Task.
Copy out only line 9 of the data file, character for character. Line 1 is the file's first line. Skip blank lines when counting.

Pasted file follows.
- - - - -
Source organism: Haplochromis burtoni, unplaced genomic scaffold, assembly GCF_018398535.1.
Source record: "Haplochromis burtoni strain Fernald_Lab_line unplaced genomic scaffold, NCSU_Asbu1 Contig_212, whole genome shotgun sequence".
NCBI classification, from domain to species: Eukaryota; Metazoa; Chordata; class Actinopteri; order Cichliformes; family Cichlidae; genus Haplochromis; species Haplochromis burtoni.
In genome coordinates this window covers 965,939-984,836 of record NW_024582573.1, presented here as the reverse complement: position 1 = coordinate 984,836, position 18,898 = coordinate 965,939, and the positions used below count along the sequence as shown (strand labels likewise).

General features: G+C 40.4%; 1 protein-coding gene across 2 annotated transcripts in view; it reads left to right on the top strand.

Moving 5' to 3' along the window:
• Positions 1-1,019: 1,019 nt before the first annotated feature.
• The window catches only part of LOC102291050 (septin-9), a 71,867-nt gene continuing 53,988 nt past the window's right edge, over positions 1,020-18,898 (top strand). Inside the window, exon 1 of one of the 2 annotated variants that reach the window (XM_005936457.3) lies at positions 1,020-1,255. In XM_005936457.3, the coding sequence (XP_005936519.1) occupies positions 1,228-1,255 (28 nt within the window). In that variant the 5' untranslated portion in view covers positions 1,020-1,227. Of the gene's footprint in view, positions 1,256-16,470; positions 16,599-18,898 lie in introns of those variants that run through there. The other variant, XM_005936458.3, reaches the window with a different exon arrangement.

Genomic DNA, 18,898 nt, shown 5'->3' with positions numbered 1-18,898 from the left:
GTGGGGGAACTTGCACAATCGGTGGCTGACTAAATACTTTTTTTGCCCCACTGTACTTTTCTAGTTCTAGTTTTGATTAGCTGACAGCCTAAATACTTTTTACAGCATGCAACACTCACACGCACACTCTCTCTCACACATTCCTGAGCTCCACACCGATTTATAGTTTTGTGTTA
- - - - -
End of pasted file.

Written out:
Genomic DNA, 18,898 nt, shown 5'->3' with positions numbered 1-18,898 from the left: